“The decision itself was one that was incredibly difficult for us to make,” Neander said.
The 33-year-old Span has hit .283 with 60 homers and 432 RBIs over 10 years in the majors, but San Francisco was looking for more athleticism and steady defense in the outfield. In fact, manager Bruce Bochy had approached Span about the possibility of playing left field going forward. Span led the Giants last season with 73 runs scored despite a stint on the 10-day disabled list. He previously played for the Nationals and the Twins.
Bochy expects Longoria to bat third or cleanup, and he can already envision Longoria as part of a top infield with Gold Glove shortstop Brandon Crawford, second baseman Joe Panik and Brandon Belt at first.
“When you talk about the elite third basemen of the game, Evan’s name is going to be there. He’s been one of the most consistent third basemen in the game,” Bochy said. “It’s going to be one of the best infield defenses in the game.”
Arroyo, a first-round draft pick out of high school in 2013 about an hour north of Tampa in Brooksville, was one of the Giants’ top prospects but didn’t play in the majors after June 2 because of a broken left hand. He batted .192 with three homers and 14 RBIs in 34 games. The Rays have been watching him for years and believe he is making significant strides at the plate.
“That’s the cost of doing business,” Sabean said of sending Arroyo in the deal.
The Giants also sent right-hander Stephen Woods and left-hander Matt Krook to the Rays, who acquired third baseman Matt Duffy from the Giants at the 2016 trade deadline for Matt Moore. The left-handed Moore was dealt last week to Texas.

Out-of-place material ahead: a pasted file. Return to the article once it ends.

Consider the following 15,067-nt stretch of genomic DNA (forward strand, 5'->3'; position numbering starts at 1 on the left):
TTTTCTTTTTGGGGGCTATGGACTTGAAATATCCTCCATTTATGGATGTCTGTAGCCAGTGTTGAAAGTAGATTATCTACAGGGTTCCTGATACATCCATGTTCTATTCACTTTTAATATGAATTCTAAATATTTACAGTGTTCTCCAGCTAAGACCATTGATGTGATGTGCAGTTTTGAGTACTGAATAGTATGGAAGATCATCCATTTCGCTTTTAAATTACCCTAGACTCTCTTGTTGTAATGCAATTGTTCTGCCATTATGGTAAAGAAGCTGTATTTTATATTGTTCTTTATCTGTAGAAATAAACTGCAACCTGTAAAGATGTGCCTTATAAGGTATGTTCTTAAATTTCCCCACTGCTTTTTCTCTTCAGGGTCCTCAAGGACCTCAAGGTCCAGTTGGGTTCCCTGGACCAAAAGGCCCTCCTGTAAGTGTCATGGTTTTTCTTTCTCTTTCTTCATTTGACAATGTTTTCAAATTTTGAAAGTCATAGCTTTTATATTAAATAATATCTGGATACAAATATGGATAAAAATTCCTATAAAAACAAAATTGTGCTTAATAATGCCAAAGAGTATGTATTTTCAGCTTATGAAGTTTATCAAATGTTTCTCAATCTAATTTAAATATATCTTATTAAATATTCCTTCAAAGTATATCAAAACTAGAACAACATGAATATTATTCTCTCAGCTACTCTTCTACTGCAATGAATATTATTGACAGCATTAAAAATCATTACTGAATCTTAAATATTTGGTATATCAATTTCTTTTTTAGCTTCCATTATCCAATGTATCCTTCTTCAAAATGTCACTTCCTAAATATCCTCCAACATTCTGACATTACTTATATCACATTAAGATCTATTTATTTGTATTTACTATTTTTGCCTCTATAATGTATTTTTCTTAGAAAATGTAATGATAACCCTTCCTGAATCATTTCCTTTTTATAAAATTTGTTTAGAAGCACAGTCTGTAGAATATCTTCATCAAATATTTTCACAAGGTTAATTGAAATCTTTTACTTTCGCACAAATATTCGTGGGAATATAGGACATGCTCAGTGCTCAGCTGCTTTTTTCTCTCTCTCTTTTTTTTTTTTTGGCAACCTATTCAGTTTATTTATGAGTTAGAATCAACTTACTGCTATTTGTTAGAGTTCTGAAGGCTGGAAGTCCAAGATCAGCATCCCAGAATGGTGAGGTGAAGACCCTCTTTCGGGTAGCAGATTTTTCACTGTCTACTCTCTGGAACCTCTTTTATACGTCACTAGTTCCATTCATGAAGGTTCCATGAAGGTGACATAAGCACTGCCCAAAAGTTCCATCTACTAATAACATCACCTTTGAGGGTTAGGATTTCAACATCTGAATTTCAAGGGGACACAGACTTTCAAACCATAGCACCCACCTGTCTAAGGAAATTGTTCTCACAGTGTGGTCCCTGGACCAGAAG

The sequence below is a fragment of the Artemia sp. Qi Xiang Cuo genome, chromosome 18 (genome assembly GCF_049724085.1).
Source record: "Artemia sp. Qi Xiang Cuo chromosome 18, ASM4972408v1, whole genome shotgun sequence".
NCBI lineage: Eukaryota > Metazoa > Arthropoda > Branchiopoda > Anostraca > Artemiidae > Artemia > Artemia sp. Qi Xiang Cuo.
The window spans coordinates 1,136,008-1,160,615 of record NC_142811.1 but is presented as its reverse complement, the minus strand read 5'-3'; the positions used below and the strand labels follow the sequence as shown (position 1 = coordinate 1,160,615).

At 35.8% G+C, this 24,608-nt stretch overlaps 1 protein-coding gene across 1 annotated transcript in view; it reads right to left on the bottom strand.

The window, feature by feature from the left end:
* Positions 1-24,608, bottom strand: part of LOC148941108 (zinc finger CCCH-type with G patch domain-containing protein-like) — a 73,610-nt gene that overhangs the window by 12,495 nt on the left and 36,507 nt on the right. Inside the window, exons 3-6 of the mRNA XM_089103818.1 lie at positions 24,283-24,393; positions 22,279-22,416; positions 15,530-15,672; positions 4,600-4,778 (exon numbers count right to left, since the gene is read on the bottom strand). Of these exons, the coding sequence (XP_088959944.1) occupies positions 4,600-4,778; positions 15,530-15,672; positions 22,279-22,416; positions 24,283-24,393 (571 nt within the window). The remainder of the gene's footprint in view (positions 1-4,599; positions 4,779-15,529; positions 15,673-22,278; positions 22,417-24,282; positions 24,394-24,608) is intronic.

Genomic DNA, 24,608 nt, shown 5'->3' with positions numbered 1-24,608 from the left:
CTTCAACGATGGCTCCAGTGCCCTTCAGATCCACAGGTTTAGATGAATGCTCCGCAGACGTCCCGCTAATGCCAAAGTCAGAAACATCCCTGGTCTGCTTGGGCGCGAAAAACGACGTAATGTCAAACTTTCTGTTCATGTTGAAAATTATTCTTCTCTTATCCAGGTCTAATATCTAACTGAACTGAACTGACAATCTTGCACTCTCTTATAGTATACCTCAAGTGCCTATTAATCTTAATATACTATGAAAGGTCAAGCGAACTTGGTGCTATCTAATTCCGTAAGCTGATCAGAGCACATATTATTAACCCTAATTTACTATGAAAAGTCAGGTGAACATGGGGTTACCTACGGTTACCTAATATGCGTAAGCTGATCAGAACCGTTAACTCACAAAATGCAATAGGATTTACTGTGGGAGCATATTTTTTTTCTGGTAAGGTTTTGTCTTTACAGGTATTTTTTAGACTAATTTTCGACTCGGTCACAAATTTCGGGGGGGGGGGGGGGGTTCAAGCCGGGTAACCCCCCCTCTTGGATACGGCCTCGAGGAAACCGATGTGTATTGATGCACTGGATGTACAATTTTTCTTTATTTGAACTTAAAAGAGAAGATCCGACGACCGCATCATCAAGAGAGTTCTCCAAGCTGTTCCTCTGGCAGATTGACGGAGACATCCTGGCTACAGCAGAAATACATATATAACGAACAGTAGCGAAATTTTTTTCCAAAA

As part of the assignment bonus, Tampa Bay owes Longoria $1.5 million on Dec. 15, 2025, and $2 million on Dec. 15 in each of the following four years. San Francisco will pay Longoria salaries of $12 million next year, $12.5 million in 2019, $13 million in 2020, $16.5 million in 2021 and $17.5 million in 2022.
Span gets $9 million plus possible performance bonuses next year, and the Rays inherit a $12 million mutual option for 2019 with a $4 million buyout.
Longoria counts as $11,165,300 annually for the Giants’ luxury tax payroll and Span $13,333,333 for the Rays’ tax payroll. In addition, the Giants receive a $600,000 yearly credit for the cash transaction in the swap.
San Francisco, which won World Series titles in 2010, ’12 and ’14, made its first big offseason move after missing out on Giancarlo Stanton and Japanese star Shohei Ohtani. The Giants went 64-98 to avoid the club’s first 100-loss season since 1985.
“This is a long-awaited day in our offseason dealings. The organization just got better,” said Brian Sabean, Giants executive vice president of baseball operations. “Hopefully the fan base and our organization realizes this affirms our commitment to turn our fortunes around as soon as possible and specifically in the 2018 season. We check off a huge box with this acquisition. Evan is a known player and quite frankly, you look at his baseball card, we’re getting somebody who’s not only been an accomplished third baseman of note but hits in the middle of the order and improves our defense overnight.”